Genre

1,629 views

Published on

Approaches to interpreting genre films. Romantic comedy and Annie Hall.

0 Comments
1 Like
Statistics
Notes
  • Be the first to comment

No Downloads
Views
Total views
1,629
On SlideShare
0
From Embeds
0
Number of Embeds
1
Actions
Shares
0
Downloads
23
Comments
0
Likes
1
Embeds 0
No embeds

No notes for slide
  • How many of the elements in The Searchers are conventions of the genre? What variations does The Searchers put on them?
  • Genre

    1. 1. GENRE
    2. 2. Genre A category of film, such as the western, the horror film, the costume drama, the melodrama, and so on, with recognizable conventions and character types.
    3. 3. Using Genre to Interpret Films 1. Genre conventions 2. Genre evolution and transformation 3. Genre and cultural values 4. Genre and authorship
    4. 4. 1. Genre Conventions Repetition and Variation o Settings o Character Types o Costumes and Props o Plots/Situations o Conflicts o Cinematic elements: cinematography, mise-en- scene
    5. 5. 2. Genre Evolution and Transformation
    6. 6. 3. Genre and Cultural Values • Genre films are the modern equivalent of a cultural mythology. • How do genre films reaffirm or subvert cultural values? • What cultural fantasies, fears, and conflicts do genre films act out?
    7. 7. Genre and Authorship How do great directors work with genre conventions to assert a personal vision? Stanley Kubrick’s The Shining
    8. 8. Romantic Comedy
    9. 9. “Romantic comedy is, arguably, the lowest of the low. . . . Romcoms are viewed as ‘guilty pleasures’ which should be below one’s notice but . . . which satisfy because they provide easy, uncomplicated pleasures.” - Tamar Jeffers McDonald, Romantic Comedy: Boy Meets Girl Meets Genre
    10. 10. Annie Hall
    11. 11. 1. Conventions • What romantic comedy conventions does Annie Hall repeat, vary, or reject? • What makes Annie Hall a romantic comedy? • What makes it different from other romantic comedies?
    12. 12. 2. Genre Evolution and Transformation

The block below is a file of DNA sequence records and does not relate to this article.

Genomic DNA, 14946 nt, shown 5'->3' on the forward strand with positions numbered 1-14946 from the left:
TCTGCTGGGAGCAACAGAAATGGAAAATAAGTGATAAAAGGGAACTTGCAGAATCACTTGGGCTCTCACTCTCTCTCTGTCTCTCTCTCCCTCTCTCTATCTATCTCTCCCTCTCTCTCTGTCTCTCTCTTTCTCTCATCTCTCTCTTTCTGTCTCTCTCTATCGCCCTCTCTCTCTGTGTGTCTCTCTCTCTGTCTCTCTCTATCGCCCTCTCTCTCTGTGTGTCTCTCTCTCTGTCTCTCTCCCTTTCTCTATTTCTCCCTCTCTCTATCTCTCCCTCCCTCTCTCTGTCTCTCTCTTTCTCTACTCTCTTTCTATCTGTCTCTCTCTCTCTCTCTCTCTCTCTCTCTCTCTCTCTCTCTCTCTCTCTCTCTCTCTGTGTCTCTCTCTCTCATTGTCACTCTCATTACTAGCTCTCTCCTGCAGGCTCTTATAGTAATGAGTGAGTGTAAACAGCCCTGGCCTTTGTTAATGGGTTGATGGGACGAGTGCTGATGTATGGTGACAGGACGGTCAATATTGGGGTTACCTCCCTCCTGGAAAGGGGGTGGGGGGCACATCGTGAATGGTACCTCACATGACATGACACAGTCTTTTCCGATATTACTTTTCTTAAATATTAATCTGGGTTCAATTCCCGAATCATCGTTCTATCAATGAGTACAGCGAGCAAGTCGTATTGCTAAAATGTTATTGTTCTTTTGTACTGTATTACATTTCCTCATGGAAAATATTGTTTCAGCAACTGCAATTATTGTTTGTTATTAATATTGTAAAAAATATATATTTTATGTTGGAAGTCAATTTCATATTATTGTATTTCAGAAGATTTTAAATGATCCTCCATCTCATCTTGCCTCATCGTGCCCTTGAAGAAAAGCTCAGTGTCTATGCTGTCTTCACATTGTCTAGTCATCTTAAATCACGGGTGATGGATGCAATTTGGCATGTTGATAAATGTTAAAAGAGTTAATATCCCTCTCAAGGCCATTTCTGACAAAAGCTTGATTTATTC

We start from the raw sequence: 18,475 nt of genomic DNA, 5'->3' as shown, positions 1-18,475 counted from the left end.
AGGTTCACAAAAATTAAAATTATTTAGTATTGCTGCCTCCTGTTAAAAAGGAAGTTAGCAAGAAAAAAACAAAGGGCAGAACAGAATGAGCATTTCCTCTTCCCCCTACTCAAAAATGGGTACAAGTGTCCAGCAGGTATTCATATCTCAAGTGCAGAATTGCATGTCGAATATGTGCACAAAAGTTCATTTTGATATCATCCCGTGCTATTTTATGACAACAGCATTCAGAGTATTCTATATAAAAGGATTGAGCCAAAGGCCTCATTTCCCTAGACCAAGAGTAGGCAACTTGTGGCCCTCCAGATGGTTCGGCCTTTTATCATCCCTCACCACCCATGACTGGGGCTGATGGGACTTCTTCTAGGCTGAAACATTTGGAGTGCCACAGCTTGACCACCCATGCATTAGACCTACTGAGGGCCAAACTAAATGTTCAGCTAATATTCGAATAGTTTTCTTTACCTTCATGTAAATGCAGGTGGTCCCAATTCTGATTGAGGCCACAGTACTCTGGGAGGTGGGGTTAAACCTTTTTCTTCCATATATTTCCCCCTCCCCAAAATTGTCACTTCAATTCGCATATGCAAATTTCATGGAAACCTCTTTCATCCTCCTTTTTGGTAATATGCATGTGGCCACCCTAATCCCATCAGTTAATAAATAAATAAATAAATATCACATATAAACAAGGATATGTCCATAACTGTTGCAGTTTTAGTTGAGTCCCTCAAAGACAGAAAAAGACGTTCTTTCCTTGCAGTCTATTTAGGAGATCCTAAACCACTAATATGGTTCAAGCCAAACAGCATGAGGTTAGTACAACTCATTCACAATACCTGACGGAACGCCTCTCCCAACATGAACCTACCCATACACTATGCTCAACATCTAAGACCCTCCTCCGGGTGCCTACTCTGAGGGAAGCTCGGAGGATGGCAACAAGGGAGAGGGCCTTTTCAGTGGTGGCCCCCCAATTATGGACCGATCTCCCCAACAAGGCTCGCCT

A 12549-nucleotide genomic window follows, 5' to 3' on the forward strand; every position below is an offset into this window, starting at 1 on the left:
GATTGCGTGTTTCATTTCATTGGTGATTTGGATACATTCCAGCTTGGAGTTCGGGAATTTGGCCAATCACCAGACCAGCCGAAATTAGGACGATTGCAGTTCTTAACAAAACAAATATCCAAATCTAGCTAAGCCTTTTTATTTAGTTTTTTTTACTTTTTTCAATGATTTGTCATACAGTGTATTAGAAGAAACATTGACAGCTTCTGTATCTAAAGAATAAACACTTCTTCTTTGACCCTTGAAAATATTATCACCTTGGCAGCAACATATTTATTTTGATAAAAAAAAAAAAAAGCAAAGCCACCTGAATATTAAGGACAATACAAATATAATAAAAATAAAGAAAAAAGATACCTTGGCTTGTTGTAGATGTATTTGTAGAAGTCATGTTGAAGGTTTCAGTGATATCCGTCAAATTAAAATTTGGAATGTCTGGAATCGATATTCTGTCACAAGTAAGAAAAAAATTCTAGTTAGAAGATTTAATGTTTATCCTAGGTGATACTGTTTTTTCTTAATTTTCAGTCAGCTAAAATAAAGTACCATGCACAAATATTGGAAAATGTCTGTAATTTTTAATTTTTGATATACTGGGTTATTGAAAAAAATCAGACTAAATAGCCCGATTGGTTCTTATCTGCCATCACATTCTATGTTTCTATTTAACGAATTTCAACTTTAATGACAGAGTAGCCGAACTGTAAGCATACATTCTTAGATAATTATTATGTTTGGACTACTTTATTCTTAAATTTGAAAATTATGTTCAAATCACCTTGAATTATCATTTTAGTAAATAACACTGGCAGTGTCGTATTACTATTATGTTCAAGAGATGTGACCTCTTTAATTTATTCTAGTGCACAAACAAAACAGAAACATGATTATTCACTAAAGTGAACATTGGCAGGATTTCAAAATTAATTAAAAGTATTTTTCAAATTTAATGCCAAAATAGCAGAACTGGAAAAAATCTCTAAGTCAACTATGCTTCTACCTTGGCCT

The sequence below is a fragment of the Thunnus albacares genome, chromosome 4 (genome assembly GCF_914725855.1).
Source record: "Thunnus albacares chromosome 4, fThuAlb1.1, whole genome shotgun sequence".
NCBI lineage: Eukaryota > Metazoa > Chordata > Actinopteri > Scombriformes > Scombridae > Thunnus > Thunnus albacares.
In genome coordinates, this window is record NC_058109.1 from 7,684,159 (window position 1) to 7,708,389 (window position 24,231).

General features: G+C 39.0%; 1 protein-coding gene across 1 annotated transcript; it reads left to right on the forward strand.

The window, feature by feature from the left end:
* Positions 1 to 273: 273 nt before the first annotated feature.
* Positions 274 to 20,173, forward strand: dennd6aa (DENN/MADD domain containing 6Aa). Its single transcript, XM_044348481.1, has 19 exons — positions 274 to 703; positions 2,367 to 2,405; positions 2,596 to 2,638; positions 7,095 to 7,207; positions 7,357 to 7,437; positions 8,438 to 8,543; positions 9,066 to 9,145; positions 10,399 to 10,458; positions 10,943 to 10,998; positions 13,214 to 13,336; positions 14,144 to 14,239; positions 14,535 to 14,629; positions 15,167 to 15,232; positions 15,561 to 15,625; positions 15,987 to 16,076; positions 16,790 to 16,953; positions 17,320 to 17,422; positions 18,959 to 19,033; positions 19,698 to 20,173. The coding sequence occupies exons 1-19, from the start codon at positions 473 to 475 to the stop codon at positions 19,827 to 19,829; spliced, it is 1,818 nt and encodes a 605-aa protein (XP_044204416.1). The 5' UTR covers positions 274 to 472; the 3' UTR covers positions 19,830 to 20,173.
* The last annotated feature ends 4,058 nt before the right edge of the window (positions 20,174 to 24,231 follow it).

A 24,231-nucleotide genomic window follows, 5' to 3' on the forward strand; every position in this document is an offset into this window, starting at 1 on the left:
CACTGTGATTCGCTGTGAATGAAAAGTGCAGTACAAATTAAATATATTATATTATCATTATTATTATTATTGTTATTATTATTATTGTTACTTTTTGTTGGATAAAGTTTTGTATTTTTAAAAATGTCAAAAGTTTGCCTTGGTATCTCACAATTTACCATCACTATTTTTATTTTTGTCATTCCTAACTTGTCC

13. 13. Romantic Comedy Cycles 1. Screwball comedies 2. The sex comedy 3. The radical romantic comedy 4. The neo-traditional romantic comedy 5. Today?
    14. 14. Screwball Comedy It Happened One Night, His Girl Friday, Bringing Up Baby • Characters behave in unpredictable and unconventional ways • Fast dialogue, insults, wordplay • Combination of sophistication and slapstick • Love is a game which he and she both want to win, usually end in a draw • Romance is a prelude to marriage
    15. 15. Sex Comedy Some Like It Hot, Pillow Talk, Lover Come Back • Pits woman against man in a battle of wits, in which the goal of both is sex, but the man wants sex before and the woman after marriage. • Disguise and masquerade, usually with a sexual motive • A hierarchy of knowledge, in which he knows more than she • Reversions and inversions of the natural order
    16. 16. Radical Romantic Comedy The Graduate, Annie Hall, Harold and Maude • Self-reflexivity about the romantic relationship and the importance of sex to both genders • Self-reflexivity as a film • Self-reflexivity as a modern and more realistic form of romantic comedy in contrast to earlier films
    17. 17. Neo-Traditional Romantic Comedy When Harry Met Sally, Sleepless in Seattle, You’ve Got Mail, My Big Fat Greek Wedding • Reasserts the “boy meets, loses, regains girl” structure • Mood of nostalgia • De-emphasizing of sex • Happy ending emphasizes the forming of a lasting relationship
    18. 18. Today?
    19. 19. 3. Genre and Cultural Values Romance Marriage Sex Gender roles in a relationship
    20. 20. 4. Genre and Authorship

    ×